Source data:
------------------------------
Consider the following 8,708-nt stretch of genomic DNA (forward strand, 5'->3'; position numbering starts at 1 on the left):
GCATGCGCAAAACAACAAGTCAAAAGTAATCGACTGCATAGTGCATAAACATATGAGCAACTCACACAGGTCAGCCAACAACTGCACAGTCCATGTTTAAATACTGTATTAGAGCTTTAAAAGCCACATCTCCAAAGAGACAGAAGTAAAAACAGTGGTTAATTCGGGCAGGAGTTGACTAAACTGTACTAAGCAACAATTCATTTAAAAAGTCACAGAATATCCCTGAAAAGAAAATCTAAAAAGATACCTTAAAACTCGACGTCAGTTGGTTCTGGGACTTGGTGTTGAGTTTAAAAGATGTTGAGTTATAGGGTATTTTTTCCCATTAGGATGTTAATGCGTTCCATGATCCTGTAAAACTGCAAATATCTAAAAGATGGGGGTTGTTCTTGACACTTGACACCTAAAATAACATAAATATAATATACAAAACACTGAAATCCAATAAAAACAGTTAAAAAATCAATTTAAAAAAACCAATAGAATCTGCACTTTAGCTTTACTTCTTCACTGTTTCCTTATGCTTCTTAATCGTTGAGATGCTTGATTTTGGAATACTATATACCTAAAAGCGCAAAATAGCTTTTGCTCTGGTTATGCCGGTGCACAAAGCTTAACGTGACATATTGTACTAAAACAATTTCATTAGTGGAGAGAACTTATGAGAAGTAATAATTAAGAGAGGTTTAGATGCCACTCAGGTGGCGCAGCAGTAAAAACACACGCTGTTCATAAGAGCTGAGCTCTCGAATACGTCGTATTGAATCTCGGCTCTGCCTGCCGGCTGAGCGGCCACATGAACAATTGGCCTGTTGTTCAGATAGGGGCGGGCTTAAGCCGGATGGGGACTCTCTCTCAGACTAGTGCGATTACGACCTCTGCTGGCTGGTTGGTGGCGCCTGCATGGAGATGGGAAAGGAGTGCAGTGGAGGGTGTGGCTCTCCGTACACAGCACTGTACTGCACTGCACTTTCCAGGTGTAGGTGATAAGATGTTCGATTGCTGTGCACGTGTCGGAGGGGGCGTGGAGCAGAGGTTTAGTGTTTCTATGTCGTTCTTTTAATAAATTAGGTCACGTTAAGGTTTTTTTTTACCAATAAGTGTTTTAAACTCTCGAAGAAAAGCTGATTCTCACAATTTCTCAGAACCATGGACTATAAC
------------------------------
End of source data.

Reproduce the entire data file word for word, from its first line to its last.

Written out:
Consider the following 8,708-nt stretch of genomic DNA (forward strand, 5'->3'; position numbering starts at 1 on the left):
GCATGCGCAAAACAACAAGTCAAAAGTAATCGACTGCATAGTGCATAAACATATGAGCAACTCACACAGGTCAGCCAACAACTGCACAGTCCATGTTTAAATACTGTATTAGAGCTTTAAAAGCCACATCTCCAAAGAGACAGAAGTAAAAACAGTGGTTAATTCGGGCAGGAGTTGACTAAACTGTACTAAGCAACAATTCATTTAAAAAGTCACAGAATATCCCTGAAAAGAAAATCTAAAAAGATACCTTAAAACTCGACGTCAGTTGGTTCTGGGACTTGGTGTTGAGTTTAAAAGATGTTGAGTTATAGGGTATTTTTTCCCATTAGGATGTTAATGCGTTCCATGATCCTGTAAAACTGCAAATATCTAAAAGATGGGGGTTGTTCTTGACACTTGACACCTAAAATAACATAAATATAATATACAAAACACTGAAATCCAATAAAAACAGTTAAAAAATCAATTTAAAAAAACCAATAGAATCTGCACTTTAGCTTTACTTCTTCACTGTTTCCTTATGCTTCTTAATCGTTGAGATGCTTGATTTTGGAATACTATATACCTAAAAGCGCAAAATAGCTTTTGCTCTGGTTATGCCGGTGCACAAAGCTTAACGTGACATATTGTACTAAAACAATTTCATTAGTGGAGAGAACTTATGAGAAGTAATAATTAAGAGAGGTTTAGATGCCACTCAGGTGGCGCAGCAGTAAAAACACACGCTGTTCATAAGAGCTGAGCTCTCGAATACGTCGTATTGAATCTCGGCTCTGCCTGCCGGCTGAGCGGCCACATGAACAATTGGCCTGTTGTTCAGATAGGGGCGGGCTTAAGCCGGATGGGGACTCTCTCTCAGACTAGTGCGATTACGACCTCTGCTGGCTGGTTGGTGGCGCCTGCATGGAGATGGGAAAGGAGTGCAGTGGAGGGTGTGGCTCTCCGTACACAGCACTGTACTGCACTGCACTTTCCAGGTGTAGGTGATAAGATGTTCGATTGCTGTGCACGTGTCGGAGGGGGCGTGGAGCAGAGGTTTAGTGTTTCTATGTCGTTCTTTTAATAAATTAGGTCACGTTAAGGTTTTTTTTTACCAATAAGTGTTTTAAACTCTCGAAGAAAAGCTGATTCTCACAATTTCTCAGAACCATGGACTATAAC